The large scale production of microalgae is generally performed with solar energy (photoautotrophic metabolism) in open ponds (raceways), closed systems (photobioreactors) or fermentors.
Open ponds are generally circular with nested loops and are 30 cm deep (Chisti, 2007). However, ponds can have several non neglectable disadvantages. Indeed, as they are open, evaporation and contaminants (protozoa, bacteria or other microalgae) could affect the microalgae productivity (Blanco et al., 2007).
Photobioreactors are continuous culture systems which can achieve concentration of microalgae up to 6.7 g/L (Bai et al., 2011; Chisti, 2007; Ranjbar et al., 2008) in fresh or sea water. Different models of photobioreactors (indoor or outdoor) have been developed including tubular, flate plate, airlift, bubble column and stirred tank (L. Xu et al., 2009). Even if the closed photobioreactor has a higher harvesting efficiency (more biomass) and a good control on culture parameters (temperature, pH, CO2 concentration etc.) (Suh & Lee, 2003), its capital costs remain higher (around 10 times) than those of open ponds (Carvalho et al., 2006). However, the combination of ponds and photobioreactors can be profitable because microalgae can be grown in open ponds while reducing contamination by undesired species (Huntley & Redalje, 2008). In this culture process, the first step of microalgae production is conducted in a controlled temperature (e.g. by a sea water bath (16-18˚C)) photobioreactor. Microalgae are then transferred into an open pond for a 5 days second culture step (Huntley & Redalje, 2007; Huntley & Redalje, 2008).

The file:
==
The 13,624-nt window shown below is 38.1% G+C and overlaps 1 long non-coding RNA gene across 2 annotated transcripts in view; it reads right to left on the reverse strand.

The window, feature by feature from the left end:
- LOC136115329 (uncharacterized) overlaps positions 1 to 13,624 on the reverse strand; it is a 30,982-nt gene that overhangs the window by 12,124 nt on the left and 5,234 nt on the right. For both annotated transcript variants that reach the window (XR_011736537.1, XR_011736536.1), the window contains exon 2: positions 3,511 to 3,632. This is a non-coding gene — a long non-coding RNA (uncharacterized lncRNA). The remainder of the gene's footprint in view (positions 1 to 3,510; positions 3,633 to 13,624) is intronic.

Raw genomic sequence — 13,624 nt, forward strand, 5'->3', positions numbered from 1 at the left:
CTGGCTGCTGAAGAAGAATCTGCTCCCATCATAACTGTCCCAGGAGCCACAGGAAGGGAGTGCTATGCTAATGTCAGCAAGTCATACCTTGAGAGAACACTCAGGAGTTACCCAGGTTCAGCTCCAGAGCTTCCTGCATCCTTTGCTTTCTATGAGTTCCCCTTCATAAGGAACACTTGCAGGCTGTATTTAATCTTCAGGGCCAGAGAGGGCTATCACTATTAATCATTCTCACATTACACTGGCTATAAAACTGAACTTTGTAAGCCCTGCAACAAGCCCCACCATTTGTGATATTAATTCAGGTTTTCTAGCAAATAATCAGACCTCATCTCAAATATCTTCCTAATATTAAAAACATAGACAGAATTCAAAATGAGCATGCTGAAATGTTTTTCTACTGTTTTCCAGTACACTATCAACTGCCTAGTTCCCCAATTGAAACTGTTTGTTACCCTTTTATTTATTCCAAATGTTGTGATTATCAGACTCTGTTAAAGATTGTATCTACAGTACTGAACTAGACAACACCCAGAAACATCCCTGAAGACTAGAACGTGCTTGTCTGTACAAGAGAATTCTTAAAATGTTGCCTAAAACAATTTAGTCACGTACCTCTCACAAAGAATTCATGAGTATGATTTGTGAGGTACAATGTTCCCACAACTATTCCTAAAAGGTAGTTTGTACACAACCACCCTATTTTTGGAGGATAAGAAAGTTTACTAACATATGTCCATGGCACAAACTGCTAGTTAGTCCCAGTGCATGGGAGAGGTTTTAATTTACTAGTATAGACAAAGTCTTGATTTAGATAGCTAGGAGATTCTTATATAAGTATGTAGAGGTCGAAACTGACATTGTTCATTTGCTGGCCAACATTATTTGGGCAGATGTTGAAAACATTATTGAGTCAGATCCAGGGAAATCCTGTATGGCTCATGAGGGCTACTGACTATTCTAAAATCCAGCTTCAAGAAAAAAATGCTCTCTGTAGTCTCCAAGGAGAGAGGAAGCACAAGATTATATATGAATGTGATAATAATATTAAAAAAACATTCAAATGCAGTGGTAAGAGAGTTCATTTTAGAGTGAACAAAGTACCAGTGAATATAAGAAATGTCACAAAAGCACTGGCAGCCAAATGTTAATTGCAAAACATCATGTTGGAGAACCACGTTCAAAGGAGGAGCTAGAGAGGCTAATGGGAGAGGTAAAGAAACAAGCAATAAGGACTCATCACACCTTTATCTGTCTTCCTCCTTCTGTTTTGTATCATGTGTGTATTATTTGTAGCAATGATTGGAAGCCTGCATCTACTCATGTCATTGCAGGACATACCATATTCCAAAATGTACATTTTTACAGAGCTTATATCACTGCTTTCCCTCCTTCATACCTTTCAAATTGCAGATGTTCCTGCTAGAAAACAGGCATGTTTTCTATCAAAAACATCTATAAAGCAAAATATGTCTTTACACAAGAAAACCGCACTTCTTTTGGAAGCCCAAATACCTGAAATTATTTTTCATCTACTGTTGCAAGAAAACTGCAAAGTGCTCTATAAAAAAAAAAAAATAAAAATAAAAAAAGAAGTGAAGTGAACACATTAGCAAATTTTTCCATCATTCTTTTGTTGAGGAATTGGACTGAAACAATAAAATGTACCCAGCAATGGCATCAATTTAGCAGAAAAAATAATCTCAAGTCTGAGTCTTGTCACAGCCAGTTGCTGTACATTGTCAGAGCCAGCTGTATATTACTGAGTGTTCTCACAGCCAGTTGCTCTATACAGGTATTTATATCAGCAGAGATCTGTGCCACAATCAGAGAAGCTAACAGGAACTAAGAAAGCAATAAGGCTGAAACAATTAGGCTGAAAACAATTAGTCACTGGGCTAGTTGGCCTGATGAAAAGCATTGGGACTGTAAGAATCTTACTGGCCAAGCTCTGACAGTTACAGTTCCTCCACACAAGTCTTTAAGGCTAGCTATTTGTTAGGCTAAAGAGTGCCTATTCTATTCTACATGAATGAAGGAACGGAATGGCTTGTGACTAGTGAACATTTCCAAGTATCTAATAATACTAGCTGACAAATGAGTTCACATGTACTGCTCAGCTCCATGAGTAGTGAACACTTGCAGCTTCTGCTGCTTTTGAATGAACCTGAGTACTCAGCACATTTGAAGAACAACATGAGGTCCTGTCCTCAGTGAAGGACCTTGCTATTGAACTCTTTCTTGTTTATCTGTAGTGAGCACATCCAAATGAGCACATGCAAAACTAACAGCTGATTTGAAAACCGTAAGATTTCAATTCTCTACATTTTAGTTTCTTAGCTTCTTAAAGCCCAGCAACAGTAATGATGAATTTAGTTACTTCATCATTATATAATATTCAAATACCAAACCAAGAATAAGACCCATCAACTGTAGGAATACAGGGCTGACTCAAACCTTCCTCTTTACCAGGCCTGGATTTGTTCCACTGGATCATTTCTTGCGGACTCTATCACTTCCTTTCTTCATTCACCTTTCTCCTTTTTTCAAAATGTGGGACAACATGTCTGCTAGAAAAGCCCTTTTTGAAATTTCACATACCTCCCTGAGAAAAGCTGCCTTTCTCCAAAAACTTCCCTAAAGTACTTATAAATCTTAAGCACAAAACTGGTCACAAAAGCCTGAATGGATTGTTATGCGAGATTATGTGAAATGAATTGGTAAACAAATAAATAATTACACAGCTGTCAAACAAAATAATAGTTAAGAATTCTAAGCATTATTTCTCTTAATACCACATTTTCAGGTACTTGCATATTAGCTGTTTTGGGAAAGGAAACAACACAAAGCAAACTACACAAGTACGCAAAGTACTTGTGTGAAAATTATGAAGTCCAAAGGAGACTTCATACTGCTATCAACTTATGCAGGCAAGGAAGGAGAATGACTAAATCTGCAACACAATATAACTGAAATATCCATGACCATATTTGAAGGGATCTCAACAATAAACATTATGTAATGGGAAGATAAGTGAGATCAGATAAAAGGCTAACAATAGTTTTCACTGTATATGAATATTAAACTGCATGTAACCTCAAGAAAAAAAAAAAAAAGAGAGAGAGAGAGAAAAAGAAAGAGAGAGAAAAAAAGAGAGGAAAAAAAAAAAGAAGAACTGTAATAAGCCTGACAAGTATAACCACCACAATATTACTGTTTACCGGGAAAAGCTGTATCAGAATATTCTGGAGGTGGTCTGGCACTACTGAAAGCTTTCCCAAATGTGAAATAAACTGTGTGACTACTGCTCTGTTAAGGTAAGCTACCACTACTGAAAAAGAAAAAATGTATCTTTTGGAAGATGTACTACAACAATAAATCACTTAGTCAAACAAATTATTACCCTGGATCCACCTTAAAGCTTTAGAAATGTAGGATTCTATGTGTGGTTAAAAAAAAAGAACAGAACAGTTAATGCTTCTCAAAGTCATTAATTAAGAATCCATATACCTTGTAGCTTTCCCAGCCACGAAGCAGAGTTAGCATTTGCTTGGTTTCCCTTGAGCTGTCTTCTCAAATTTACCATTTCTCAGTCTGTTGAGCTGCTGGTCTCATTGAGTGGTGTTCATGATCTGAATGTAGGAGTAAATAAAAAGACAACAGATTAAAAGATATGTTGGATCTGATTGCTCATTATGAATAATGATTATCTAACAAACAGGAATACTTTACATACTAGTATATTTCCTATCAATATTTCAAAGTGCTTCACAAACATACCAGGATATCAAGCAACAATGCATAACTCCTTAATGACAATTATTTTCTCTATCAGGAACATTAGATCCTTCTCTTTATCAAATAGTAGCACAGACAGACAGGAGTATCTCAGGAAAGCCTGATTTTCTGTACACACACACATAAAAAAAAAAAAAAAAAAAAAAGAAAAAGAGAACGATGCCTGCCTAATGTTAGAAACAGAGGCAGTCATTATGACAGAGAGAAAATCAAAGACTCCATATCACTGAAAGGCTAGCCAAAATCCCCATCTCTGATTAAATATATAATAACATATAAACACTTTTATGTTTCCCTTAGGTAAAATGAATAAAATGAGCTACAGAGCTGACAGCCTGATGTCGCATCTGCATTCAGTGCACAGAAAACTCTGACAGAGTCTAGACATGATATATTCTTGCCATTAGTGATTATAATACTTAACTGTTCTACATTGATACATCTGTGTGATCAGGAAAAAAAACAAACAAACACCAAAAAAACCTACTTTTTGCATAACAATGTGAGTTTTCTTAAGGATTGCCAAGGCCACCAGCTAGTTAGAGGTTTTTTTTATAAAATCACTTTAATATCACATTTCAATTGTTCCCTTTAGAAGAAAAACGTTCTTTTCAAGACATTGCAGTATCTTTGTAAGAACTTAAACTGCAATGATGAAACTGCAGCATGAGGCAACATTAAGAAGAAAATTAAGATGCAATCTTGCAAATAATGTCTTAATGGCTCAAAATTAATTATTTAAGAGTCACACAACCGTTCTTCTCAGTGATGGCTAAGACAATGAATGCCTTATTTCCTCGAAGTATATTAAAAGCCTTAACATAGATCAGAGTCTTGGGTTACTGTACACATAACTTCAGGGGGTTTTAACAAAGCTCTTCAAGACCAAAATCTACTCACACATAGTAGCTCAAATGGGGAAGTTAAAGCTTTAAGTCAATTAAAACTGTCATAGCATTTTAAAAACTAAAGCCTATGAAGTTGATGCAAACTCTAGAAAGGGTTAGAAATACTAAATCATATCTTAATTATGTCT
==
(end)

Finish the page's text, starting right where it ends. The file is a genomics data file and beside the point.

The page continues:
Fermentors are mainly used to produce heterotrophic microalgae using an organic source of carbon such as glucose, fructose, galactose acetate, glycerol and acetic acid (Cantin, 2010). These bioreactors can reach high biomass concentration (150 g/L) without rheological problems (Wu & Shi, 2008). However, heterotrophic production costs of microalgae in fermentors remains relatively high (Wei et al., 2009).